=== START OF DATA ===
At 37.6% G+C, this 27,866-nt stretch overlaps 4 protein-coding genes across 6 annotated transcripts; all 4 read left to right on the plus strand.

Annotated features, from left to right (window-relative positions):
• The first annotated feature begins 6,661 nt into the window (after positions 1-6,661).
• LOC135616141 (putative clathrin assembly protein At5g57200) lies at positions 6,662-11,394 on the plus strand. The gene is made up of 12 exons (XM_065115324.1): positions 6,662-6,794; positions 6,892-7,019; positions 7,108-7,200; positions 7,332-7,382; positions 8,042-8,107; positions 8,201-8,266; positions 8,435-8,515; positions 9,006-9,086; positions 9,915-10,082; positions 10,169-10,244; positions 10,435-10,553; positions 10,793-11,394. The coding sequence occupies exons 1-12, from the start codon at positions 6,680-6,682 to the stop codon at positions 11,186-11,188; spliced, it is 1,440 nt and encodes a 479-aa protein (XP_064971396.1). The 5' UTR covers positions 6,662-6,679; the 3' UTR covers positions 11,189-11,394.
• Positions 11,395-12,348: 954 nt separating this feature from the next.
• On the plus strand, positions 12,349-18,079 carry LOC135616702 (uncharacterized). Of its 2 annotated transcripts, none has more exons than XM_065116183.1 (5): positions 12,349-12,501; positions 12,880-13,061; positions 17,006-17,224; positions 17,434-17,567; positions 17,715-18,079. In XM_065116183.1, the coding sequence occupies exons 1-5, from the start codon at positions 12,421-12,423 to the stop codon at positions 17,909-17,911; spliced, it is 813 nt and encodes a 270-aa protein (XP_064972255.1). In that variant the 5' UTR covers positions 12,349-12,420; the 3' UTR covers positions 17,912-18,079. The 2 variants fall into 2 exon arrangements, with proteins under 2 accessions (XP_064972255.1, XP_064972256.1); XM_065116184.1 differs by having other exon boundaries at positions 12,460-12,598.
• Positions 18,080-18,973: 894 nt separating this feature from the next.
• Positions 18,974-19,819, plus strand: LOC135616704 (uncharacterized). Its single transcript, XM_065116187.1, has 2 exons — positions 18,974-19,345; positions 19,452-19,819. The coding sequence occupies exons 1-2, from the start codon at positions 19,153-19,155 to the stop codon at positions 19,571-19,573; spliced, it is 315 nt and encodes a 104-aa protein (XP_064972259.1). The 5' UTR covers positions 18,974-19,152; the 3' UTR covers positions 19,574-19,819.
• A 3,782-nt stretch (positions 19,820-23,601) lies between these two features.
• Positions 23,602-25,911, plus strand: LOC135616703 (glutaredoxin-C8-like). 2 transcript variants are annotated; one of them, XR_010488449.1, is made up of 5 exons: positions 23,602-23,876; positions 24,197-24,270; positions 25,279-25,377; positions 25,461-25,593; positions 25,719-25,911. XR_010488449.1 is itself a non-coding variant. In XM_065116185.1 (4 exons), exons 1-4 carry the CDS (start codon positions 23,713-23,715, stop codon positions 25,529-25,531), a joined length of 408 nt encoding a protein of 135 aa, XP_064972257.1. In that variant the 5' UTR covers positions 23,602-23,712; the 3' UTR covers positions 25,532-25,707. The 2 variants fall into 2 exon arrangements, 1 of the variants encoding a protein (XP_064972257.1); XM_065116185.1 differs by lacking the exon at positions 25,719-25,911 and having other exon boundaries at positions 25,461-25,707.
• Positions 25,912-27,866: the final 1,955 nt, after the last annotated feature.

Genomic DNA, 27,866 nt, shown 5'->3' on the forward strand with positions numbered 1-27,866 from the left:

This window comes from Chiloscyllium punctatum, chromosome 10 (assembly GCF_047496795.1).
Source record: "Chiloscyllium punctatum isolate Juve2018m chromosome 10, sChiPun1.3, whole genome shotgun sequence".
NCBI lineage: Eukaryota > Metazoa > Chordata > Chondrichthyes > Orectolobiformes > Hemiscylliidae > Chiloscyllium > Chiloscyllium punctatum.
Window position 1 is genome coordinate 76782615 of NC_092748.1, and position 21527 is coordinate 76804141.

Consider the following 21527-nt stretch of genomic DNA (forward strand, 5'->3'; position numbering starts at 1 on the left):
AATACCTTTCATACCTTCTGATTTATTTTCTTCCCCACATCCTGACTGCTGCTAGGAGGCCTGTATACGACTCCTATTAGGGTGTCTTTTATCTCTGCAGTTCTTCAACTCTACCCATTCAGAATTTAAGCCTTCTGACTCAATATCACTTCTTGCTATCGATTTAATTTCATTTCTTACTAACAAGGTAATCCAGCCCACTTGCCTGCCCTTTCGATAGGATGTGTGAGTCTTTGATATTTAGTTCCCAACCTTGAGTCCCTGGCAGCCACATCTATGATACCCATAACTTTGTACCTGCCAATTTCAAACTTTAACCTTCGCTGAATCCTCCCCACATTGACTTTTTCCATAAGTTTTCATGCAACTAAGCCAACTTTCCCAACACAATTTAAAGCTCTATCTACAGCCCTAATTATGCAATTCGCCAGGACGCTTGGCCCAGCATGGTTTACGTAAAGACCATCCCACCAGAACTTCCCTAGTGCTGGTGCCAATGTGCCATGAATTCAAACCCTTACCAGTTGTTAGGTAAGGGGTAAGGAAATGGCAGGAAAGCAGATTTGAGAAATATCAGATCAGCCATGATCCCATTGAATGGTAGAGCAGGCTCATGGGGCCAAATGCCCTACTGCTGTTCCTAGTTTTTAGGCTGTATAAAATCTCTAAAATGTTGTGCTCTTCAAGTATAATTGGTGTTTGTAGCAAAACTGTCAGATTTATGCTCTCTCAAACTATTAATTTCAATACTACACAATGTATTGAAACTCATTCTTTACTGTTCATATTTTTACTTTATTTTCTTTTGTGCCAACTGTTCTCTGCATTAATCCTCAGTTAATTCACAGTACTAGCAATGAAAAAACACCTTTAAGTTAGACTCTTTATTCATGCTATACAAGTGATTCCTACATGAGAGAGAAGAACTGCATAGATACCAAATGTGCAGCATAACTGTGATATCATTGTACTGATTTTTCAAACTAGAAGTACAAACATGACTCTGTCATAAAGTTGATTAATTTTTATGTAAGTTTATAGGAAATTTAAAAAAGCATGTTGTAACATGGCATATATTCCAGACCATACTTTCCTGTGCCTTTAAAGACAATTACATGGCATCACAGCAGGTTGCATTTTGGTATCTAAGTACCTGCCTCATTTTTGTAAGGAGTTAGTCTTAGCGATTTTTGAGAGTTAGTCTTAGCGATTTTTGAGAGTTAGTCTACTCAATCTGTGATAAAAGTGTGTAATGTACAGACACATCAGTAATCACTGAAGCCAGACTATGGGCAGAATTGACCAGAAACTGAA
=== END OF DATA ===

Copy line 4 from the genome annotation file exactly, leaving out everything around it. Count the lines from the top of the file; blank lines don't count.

• LOC135616141 (putative clathrin assembly protein At5g57200) lies at positions 6,662-11,394 on the plus strand. The gene is made up of 12 exons (XM_065115324.1): positions 6,662-6,794; positions 6,892-7,019; positions 7,108-7,200; positions 7,332-7,382; positions 8,042-8,107; positions 8,201-8,266; positions 8,435-8,515; positions 9,006-9,086; positions 9,915-10,082; positions 10,169-10,244; positions 10,435-10,553; positions 10,793-11,394. The coding sequence occupies exons 1-12, from the start codon at positions 6,680-6,682 to the stop codon at positions 11,186-11,188; spliced, it is 1,440 nt and encodes a 479-aa protein (XP_064971396.1). The 5' UTR covers positions 6,662-6,679; the 3' UTR covers positions 11,189-11,394.